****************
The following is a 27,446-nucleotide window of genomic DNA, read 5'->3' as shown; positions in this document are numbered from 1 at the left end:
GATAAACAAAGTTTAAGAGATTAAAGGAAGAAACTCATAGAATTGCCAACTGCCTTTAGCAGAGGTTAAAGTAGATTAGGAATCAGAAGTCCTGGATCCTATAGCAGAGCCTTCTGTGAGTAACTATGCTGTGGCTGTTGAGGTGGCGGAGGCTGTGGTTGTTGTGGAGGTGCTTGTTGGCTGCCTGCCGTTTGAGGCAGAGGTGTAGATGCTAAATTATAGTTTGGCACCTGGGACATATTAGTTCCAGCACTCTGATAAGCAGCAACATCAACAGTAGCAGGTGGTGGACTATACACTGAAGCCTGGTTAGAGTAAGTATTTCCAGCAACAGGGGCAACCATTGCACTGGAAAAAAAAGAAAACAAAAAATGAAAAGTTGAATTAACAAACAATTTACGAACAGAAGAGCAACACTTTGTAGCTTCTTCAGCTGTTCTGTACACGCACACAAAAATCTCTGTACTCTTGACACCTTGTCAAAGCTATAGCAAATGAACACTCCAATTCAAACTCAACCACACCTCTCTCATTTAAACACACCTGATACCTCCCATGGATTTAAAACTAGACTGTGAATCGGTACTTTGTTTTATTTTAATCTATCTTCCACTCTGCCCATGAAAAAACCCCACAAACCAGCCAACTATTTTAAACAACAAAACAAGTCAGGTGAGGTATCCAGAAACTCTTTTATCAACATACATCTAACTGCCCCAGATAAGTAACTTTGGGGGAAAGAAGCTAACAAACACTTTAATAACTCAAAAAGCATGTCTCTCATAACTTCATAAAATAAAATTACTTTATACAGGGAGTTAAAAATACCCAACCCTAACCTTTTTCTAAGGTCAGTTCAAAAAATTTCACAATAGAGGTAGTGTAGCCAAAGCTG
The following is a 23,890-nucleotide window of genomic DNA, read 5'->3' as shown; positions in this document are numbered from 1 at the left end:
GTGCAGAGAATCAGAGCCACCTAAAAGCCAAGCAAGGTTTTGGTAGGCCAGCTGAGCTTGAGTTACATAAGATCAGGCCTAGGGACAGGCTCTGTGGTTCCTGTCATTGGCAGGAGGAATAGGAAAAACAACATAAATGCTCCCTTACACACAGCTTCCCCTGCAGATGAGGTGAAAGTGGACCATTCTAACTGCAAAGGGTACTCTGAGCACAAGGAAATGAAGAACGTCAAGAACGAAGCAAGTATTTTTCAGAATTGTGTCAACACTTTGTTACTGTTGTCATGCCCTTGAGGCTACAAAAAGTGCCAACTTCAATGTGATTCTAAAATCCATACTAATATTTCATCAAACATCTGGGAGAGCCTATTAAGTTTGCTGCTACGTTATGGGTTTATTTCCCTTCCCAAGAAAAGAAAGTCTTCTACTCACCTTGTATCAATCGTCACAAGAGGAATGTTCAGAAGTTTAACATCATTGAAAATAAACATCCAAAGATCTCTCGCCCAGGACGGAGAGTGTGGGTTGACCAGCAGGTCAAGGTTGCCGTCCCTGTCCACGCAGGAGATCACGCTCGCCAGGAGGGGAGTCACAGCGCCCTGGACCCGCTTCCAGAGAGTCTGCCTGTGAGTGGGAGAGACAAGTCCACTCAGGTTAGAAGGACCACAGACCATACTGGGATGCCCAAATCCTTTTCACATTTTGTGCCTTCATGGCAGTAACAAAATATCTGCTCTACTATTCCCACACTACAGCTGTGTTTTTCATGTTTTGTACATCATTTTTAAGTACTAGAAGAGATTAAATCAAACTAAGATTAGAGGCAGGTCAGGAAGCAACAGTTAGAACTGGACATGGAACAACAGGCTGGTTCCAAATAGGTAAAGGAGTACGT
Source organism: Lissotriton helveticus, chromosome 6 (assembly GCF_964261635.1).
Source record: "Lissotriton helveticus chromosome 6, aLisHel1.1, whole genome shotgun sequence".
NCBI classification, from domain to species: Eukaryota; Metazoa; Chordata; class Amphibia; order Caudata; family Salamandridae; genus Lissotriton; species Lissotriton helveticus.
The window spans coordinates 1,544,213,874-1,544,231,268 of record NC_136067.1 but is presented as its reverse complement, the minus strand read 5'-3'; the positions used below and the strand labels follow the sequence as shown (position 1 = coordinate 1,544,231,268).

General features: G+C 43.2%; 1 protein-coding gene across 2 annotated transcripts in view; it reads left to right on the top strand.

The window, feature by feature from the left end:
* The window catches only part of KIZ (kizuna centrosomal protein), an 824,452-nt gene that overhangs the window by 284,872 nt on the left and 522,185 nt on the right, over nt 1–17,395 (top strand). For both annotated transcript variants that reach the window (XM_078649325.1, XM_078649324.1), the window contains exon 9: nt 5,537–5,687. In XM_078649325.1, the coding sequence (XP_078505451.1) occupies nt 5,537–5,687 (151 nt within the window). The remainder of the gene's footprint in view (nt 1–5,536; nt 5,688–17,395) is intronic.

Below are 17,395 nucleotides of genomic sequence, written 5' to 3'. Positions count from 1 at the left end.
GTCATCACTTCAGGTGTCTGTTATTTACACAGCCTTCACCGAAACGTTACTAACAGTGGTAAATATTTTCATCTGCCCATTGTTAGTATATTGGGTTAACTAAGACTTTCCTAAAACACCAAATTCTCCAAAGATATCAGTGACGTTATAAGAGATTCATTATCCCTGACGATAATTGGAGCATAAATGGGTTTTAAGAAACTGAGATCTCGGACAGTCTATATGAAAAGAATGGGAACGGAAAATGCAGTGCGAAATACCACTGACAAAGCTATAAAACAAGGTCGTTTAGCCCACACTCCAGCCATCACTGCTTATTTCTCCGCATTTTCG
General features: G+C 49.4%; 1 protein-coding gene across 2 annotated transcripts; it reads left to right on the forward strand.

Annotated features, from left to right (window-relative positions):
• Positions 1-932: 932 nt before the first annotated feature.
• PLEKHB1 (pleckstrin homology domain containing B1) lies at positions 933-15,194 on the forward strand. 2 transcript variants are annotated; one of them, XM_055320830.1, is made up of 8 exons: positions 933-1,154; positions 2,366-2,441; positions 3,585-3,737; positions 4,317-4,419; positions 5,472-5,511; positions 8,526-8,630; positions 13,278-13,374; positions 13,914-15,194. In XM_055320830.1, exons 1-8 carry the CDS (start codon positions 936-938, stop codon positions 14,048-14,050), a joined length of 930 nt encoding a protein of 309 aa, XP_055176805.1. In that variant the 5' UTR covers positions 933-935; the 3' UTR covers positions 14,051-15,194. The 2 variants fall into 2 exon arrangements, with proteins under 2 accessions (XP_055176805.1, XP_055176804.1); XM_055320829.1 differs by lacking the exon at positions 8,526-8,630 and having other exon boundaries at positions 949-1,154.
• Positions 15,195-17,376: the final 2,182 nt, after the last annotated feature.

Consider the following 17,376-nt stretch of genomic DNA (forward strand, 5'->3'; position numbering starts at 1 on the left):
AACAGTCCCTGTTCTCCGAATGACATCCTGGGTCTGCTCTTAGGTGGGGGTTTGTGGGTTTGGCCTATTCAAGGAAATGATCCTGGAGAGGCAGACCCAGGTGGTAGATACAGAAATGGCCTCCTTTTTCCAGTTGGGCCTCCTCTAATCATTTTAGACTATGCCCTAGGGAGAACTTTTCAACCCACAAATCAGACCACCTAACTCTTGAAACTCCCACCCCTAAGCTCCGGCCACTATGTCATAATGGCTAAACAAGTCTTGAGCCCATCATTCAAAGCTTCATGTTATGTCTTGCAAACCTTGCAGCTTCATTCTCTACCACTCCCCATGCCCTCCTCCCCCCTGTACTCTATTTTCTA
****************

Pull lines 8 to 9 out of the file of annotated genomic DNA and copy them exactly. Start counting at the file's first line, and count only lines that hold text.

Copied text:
The window spans coordinates 1,544,213,874-1,544,231,268 of record NC_136067.1 but is presented as its reverse complement, the minus strand read 5'-3'; the positions used below and the strand labels follow the sequence as shown (position 1 = coordinate 1,544,231,268).

General features: G+C 43.2%; 1 protein-coding gene across 2 annotated transcripts in view; it reads left to right on the top strand.